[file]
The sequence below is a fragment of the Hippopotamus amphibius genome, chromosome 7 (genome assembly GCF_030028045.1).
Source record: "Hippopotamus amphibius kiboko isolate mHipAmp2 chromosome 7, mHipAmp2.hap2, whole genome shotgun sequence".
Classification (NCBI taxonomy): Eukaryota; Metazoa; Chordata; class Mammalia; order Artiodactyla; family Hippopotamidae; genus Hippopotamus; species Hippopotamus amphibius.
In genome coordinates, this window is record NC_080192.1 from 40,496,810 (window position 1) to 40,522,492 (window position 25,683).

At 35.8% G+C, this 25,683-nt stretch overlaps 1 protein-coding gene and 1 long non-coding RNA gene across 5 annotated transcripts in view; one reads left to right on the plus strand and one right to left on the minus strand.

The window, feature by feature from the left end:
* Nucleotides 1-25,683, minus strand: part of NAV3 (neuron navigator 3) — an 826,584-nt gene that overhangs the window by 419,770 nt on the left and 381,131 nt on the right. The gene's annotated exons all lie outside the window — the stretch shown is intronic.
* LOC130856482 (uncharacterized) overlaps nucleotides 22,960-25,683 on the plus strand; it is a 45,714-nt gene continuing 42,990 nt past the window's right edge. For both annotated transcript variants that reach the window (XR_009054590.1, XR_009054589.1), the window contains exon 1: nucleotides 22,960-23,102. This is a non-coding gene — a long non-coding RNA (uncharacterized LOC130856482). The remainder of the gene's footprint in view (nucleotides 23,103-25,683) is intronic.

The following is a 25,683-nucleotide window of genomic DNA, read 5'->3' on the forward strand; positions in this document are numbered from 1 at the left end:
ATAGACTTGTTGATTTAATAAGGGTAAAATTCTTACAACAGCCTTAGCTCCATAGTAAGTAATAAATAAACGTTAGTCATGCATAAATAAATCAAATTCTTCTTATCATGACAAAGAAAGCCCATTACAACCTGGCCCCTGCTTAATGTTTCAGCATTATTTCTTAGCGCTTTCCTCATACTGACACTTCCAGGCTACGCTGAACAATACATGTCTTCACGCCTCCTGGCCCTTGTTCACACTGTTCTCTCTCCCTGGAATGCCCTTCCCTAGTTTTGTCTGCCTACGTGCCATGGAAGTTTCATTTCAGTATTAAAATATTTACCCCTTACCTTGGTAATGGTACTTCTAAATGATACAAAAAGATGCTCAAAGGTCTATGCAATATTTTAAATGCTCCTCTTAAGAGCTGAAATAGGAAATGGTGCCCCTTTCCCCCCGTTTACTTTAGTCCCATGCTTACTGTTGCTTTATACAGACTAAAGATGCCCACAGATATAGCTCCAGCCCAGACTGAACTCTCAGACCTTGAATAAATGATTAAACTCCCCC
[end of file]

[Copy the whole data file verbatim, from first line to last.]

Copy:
The sequence below is a fragment of the Hippopotamus amphibius genome, chromosome 7 (genome assembly GCF_030028045.1).
Source record: "Hippopotamus amphibius kiboko isolate mHipAmp2 chromosome 7, mHipAmp2.hap2, whole genome shotgun sequence".
Classification (NCBI taxonomy): Eukaryota; Metazoa; Chordata; class Mammalia; order Artiodactyla; family Hippopotamidae; genus Hippopotamus; species Hippopotamus amphibius.
In genome coordinates, this window is record NC_080192.1 from 40,496,810 (window position 1) to 40,522,492 (window position 25,683).

At 35.8% G+C, this 25,683-nt stretch overlaps 1 protein-coding gene and 1 long non-coding RNA gene across 5 annotated transcripts in view; one reads left to right on the plus strand and one right to left on the minus strand.

The window, feature by feature from the left end:
* Nucleotides 1-25,683, minus strand: part of NAV3 (neuron navigator 3) — an 826,584-nt gene that overhangs the window by 419,770 nt on the left and 381,131 nt on the right. The gene's annotated exons all lie outside the window — the stretch shown is intronic.
* LOC130856482 (uncharacterized) overlaps nucleotides 22,960-25,683 on the plus strand; it is a 45,714-nt gene continuing 42,990 nt past the window's right edge. For both annotated transcript variants that reach the window (XR_009054590.1, XR_009054589.1), the window contains exon 1: nucleotides 22,960-23,102. This is a non-coding gene — a long non-coding RNA (uncharacterized LOC130856482). The remainder of the gene's footprint in view (nucleotides 23,103-25,683) is intronic.

The following is a 25,683-nucleotide window of genomic DNA, read 5'->3' on the forward strand; positions in this document are numbered from 1 at the left end:
ATAGACTTGTTGATTTAATAAGGGTAAAATTCTTACAACAGCCTTAGCTCCATAGTAAGTAATAAATAAACGTTAGTCATGCATAAATAAATCAAATTCTTCTTATCATGACAAAGAAAGCCCATTACAACCTGGCCCCTGCTTAATGTTTCAGCATTATTTCTTAGCGCTTTCCTCATACTGACACTTCCAGGCTACGCTGAACAATACATGTCTTCACGCCTCCTGGCCCTTGTTCACACTGTTCTCTCTCCCTGGAATGCCCTTCCCTAGTTTTGTCTGCCTACGTGCCATGGAAGTTTCATTTCAGTATTAAAATATTTACCCCTTACCTTGGTAATGGTACTTCTAAATGATACAAAAAGATGCTCAAAGGTCTATGCAATATTTTAAATGCTCCTCTTAAGAGCTGAAATAGGAAATGGTGCCCCTTTCCCCCCGTTTACTTTAGTCCCATGCTTACTGTTGCTTTATACAGACTAAAGATGCCCACAGATATAGCTCCAGCCCAGACTGAACTCTCAGACCTTGAATAAATGATTAAACTCCCCC